Updated: Jul 18
Today we are contrasting the greatest rivalry in North America with the greatest rivalry of all time. That being WCW's 1989 Steamboat/Flair trilogy with NJPW's 2017/18 Omega/Okada series. In the following graphics and charts you will find an embarrassment of riches in comparative data.
The 3 match series from 1989 is almost 2 hours less in the ring than the late 2010s genre bending entry, that one benefiting from having an extra match. That being said, the average length of a Kazuchika Okada vs Kenny Omega match is 50:18 and the average length of a Ricky Steamboat vs Ric Flair match (in this trilogy) is 35:21. Meaning the average Steamboat/Flair match is 70% the length of the average Okada/Omega match.
As mentioned many times on this site, comparing match totals doesn't really tell us much out with which match or series accumulated the most ring time. So below we are going to look at the average performances of the competitors in each match.
This match series has been compared and contrasted in a lot of detail in the following article. If you haven't read it, it does fit in nicely before you tackle this one. But the short version is that Omega tends to out do Okada in the ring in almost all metrics with Okada's reversal ability leading to Rainmaker laden victories.
These are the averages for both men across the Steamboat/Flair trilogy. What immediately jumps out is how much more plentiful a lot of their offence is. Especially Strike Rates and Submission Rates. For even more numbers and analysis of this series, check out this article.
Below we are going to dive into the crux of the matter. How does almost 30 years and differing competitors in the ring lead to similarities and differences between these two titanic rivalries.
Here we have compared the performances of winners and losers in the seven matches. Please note, in the Dominion 2017 match, Okada has been considered the winner, even though it was a draw as he was champion going in and coming out of the match, just to make that match displayable on this graphic.
As you can see the matches from 1989 were far more plentiful in total offence with only the G1 clash getting anywhere near it as the lesser match time enabled the two competitors to wrestler at a far higher speed. The other three Okada/Omega matches are very closely clustered together.
The image below is a screenshot of the total offence from each match, sorted by which had the most frenetic pace. As you can see, all three of the Flair/Steamboat matches out-paced the Okada/Omega matches. This is not just down to match length as the Clash of Champions match was longer than two of the Okada/Omega matches.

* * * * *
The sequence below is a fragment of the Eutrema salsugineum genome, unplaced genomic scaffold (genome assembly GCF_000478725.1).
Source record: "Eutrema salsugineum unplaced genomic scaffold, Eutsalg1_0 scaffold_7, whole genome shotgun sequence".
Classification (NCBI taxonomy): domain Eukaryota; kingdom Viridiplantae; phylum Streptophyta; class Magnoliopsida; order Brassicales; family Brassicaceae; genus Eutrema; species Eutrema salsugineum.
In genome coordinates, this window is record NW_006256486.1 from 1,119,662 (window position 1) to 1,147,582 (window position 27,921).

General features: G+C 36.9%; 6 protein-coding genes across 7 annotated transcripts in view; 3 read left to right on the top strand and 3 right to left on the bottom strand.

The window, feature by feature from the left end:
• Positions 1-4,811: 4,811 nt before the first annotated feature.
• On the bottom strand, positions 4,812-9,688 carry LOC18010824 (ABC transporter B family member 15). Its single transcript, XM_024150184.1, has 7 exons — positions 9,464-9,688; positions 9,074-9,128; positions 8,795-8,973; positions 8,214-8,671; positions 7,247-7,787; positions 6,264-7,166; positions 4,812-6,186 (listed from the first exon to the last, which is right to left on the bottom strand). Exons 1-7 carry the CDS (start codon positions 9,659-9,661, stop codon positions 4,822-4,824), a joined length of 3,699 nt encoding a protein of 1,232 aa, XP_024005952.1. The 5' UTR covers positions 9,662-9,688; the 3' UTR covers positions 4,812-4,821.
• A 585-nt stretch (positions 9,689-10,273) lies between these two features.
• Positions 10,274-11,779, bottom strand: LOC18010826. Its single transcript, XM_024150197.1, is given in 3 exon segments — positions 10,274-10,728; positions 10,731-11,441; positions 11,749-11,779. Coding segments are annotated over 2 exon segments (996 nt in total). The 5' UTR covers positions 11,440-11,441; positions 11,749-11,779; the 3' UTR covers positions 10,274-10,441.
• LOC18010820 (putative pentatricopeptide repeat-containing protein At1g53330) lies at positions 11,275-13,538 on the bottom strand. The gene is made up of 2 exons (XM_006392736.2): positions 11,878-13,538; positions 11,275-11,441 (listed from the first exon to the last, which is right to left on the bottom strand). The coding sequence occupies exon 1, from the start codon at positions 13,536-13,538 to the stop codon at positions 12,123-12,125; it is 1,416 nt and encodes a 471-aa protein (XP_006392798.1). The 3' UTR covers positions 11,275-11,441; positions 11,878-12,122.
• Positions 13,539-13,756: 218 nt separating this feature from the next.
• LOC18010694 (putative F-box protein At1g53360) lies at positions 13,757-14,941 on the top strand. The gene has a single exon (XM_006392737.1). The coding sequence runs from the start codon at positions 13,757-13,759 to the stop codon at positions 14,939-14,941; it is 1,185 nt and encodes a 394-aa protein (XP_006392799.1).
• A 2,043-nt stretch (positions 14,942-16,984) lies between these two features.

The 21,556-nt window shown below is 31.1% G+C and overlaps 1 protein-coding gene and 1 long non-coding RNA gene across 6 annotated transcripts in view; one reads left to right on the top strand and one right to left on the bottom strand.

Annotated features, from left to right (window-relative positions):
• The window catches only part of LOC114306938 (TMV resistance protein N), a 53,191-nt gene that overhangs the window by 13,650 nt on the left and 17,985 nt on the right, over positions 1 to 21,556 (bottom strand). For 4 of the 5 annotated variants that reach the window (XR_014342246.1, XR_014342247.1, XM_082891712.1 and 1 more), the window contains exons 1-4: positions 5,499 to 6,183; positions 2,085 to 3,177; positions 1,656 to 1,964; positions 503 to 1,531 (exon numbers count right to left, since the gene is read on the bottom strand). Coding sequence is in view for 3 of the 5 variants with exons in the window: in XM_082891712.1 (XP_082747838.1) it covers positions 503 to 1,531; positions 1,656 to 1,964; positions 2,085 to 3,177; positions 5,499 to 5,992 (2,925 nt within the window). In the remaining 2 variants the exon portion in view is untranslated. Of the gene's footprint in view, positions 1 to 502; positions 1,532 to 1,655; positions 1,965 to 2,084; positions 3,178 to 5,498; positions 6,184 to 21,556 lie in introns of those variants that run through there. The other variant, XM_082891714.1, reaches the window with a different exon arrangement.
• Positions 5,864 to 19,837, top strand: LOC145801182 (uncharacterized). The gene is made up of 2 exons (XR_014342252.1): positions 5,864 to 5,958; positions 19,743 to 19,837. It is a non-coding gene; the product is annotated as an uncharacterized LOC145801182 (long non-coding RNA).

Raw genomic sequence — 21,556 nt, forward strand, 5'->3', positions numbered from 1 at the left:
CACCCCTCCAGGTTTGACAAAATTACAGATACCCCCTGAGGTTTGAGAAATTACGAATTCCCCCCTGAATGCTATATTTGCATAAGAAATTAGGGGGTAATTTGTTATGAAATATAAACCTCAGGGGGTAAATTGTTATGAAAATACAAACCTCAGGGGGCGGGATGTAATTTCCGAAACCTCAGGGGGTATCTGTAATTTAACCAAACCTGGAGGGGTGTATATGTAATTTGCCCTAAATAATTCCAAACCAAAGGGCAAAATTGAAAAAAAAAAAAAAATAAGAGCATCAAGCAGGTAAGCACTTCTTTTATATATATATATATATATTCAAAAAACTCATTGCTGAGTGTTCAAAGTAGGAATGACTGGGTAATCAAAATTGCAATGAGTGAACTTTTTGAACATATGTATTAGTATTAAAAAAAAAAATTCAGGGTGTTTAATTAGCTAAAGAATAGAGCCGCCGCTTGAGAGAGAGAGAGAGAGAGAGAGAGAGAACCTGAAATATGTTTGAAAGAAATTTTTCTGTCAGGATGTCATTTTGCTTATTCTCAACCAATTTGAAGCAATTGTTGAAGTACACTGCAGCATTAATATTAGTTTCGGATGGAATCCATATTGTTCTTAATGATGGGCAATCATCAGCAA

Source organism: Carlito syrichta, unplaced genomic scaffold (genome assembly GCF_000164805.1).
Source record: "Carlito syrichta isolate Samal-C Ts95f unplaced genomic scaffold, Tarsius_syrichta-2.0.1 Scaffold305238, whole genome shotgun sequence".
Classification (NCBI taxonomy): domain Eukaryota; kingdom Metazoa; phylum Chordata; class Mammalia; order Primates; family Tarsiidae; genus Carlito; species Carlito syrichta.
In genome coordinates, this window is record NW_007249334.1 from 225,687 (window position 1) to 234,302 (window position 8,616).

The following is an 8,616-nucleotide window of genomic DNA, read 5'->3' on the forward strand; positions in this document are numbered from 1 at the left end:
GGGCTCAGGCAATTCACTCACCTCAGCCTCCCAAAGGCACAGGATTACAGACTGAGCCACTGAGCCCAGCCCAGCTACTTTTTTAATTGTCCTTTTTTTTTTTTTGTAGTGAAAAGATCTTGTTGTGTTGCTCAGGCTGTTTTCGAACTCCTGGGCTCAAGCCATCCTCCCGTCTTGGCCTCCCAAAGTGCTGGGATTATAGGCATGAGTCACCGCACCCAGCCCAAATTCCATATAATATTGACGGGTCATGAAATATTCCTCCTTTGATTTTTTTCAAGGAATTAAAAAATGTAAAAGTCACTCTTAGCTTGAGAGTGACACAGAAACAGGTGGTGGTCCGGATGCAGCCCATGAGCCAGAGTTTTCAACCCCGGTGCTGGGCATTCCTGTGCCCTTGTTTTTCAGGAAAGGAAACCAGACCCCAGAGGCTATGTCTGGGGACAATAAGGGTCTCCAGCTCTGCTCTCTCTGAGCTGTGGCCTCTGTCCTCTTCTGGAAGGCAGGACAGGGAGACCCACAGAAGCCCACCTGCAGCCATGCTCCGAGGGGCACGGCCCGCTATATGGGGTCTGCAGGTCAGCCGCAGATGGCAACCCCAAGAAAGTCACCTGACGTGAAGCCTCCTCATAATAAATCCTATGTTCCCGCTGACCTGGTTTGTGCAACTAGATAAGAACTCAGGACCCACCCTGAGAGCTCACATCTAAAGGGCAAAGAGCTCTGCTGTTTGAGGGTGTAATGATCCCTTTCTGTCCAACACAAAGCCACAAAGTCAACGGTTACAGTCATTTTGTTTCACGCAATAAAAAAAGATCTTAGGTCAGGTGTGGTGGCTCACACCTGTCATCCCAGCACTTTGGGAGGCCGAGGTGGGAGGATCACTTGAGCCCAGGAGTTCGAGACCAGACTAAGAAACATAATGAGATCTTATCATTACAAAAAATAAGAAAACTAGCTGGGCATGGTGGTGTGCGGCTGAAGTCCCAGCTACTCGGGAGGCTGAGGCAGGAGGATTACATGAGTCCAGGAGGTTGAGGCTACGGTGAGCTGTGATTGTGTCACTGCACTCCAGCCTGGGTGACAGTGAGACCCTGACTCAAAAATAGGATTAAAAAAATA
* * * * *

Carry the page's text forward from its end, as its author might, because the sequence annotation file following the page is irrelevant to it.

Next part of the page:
As previously mentioned, the Steamboat/Flair matches are brimming with Strikes and Submission holds. But how do the matches compare in other facets?
In terms of Strike Rate and Submission Rate, the WCW matches dwarf the NJPW ones. However Strikedown, Grapple and Dive Rates are much more comparable.
Strikedowns are slightly more common in Steamboat/Flair but sometimes Omega/Okada matches contained more. Grapple Rates were more notable in the Okada/Omega series, only the Wrestle War clash between Flair and Steamboat rivaling any of those matches. Unsurprisingly, Dive Rates are higher in the more recent matches, however not by as much of a margin as you would think.
The next collection of in-ring metrics show big differences in Pin Attempt Rates and use of Fouls. With Flair's influence on proceedings becoming apparent. Check out Flair's use of these metrics in the Steamboat/Flair article mentioned earlier in this article.
As you can see from the above chart, Omega and Okada are utilising Reversals at a faster rate than Steamboat and Flair but the Chi-Town Rumble match did out-do both marathon Dominion encounters in that regard.
With the exception of Wrestle War which was notable for Flair's complete abandoning of his previous tactics, the other two Steamboat/Flair encounters dwarfed the Okada/Omega series in terms of Pin Attempt Rates. As they did with Foul Rates as Flair's heel antics were far more prevalent than Omega's.
Steamboat and Flair's matches also contained more taunting but Omega and Okada used slightly more established finishing manoeuvres in comparison.
To further compare these matches, we also have averages for heel/face performances, winning/losing performances and rates of performances for each wrestler across all 7 matches.
Thank you for reading. If you haven't already make use of the Excel sheet to make your own observations and let us know in the comments below!